Why, when and how you should apply FastClick

10 August 2013 – 19:15

Update December 2020: this technique is not needed anymore.

Some mobile or touch devices apply a 300 ms delay to any touch event, usually in order to detect zooming with double tap (there is a further detailed explanation in Google fast buttons article).

That delay is desirable most of the time, but when users are dealing with some specific areas like carousels, buttons or preloaded tabs, this can be felt as unresponsive and slow.

If you are in a mobile, try following buttons:

removed

The first button shows the normal behaviour, and the second one presents the FastClick approach. Which one do you think responds faster?

When

I recommend using this trick only in specific scenarios, where we really need to trigger an action immediately, as applying it to any click will disable the double tap zoom in most of devices — and disabling default behaviours is usually a usability antipattern!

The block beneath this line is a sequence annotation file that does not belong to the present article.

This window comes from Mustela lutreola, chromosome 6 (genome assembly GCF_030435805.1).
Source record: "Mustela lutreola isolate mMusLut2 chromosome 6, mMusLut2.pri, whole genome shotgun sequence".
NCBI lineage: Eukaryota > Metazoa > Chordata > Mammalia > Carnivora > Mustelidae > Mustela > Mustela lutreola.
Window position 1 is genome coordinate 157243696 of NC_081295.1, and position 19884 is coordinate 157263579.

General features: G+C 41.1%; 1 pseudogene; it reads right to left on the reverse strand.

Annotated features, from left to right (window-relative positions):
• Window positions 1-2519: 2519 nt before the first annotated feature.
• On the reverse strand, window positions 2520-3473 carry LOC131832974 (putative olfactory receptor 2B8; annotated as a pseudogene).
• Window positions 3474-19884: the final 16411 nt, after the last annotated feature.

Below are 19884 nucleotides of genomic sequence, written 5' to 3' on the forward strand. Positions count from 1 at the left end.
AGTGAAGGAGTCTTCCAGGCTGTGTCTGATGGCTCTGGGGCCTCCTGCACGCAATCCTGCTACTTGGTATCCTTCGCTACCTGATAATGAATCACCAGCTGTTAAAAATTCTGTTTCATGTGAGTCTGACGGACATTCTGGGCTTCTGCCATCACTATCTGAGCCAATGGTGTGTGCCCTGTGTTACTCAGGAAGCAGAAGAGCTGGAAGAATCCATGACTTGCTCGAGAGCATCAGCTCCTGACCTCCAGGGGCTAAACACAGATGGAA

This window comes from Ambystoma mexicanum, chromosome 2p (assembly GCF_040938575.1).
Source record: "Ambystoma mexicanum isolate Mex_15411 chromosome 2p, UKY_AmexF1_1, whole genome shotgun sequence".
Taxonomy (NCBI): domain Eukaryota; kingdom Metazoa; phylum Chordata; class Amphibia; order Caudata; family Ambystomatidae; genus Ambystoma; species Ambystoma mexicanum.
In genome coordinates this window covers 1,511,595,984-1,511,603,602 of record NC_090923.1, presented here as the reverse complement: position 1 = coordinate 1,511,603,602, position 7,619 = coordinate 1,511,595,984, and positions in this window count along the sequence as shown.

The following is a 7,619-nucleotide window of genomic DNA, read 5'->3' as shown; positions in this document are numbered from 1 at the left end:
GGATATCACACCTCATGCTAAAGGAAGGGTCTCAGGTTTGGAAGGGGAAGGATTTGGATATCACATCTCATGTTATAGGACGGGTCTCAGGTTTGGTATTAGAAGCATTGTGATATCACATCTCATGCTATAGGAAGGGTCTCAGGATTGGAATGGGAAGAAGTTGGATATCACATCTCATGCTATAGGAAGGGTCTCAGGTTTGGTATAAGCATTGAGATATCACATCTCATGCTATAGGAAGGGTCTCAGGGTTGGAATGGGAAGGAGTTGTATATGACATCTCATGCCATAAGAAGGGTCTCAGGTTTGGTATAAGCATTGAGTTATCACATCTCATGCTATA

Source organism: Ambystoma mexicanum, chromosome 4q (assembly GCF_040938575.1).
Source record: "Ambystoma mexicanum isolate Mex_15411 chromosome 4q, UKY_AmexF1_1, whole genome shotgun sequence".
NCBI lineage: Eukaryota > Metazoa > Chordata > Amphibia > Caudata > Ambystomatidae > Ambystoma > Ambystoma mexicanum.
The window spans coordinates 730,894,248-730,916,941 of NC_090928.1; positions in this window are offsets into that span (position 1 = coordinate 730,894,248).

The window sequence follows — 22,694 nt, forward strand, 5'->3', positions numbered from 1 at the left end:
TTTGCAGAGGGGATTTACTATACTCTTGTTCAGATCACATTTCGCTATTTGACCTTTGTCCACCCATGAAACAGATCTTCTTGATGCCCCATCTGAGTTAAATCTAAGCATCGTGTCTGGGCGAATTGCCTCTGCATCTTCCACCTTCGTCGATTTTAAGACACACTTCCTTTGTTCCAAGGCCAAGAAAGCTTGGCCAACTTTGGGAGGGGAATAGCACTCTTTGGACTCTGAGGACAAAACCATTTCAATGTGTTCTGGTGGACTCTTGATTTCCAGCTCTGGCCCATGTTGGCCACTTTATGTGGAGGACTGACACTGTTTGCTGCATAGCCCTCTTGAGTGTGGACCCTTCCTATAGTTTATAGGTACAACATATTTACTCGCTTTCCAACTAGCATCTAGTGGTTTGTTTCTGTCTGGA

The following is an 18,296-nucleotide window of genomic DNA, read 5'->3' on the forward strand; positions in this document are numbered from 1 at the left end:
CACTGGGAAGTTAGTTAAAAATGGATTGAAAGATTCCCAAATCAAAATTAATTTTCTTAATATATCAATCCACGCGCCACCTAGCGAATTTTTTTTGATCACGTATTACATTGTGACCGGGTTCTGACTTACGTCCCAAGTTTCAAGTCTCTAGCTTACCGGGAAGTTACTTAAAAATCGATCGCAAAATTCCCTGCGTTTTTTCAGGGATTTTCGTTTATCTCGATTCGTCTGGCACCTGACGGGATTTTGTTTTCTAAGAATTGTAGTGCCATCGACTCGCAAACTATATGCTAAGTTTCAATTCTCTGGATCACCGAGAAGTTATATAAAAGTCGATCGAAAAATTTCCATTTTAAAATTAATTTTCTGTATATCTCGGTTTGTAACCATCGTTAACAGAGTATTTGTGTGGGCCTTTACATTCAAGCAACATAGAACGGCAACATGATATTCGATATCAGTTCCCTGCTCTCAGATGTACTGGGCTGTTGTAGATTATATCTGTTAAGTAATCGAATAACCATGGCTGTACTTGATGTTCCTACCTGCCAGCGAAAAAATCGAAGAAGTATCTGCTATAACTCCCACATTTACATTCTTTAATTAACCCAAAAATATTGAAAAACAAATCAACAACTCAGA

How

The easiest way is using dave1010 jQuery plugin version of FastClick.

  1. First of all, include jQuery in your head, as usual.
  2. Later, download and include FastClick jQuery Plugin after jQuery.
  3. And lastly, use it. Instead using the classic:

$(‘#element’).click()

you just need to use:

$(‘#element’).fastClick()

Easy, isn’t? Cheers!

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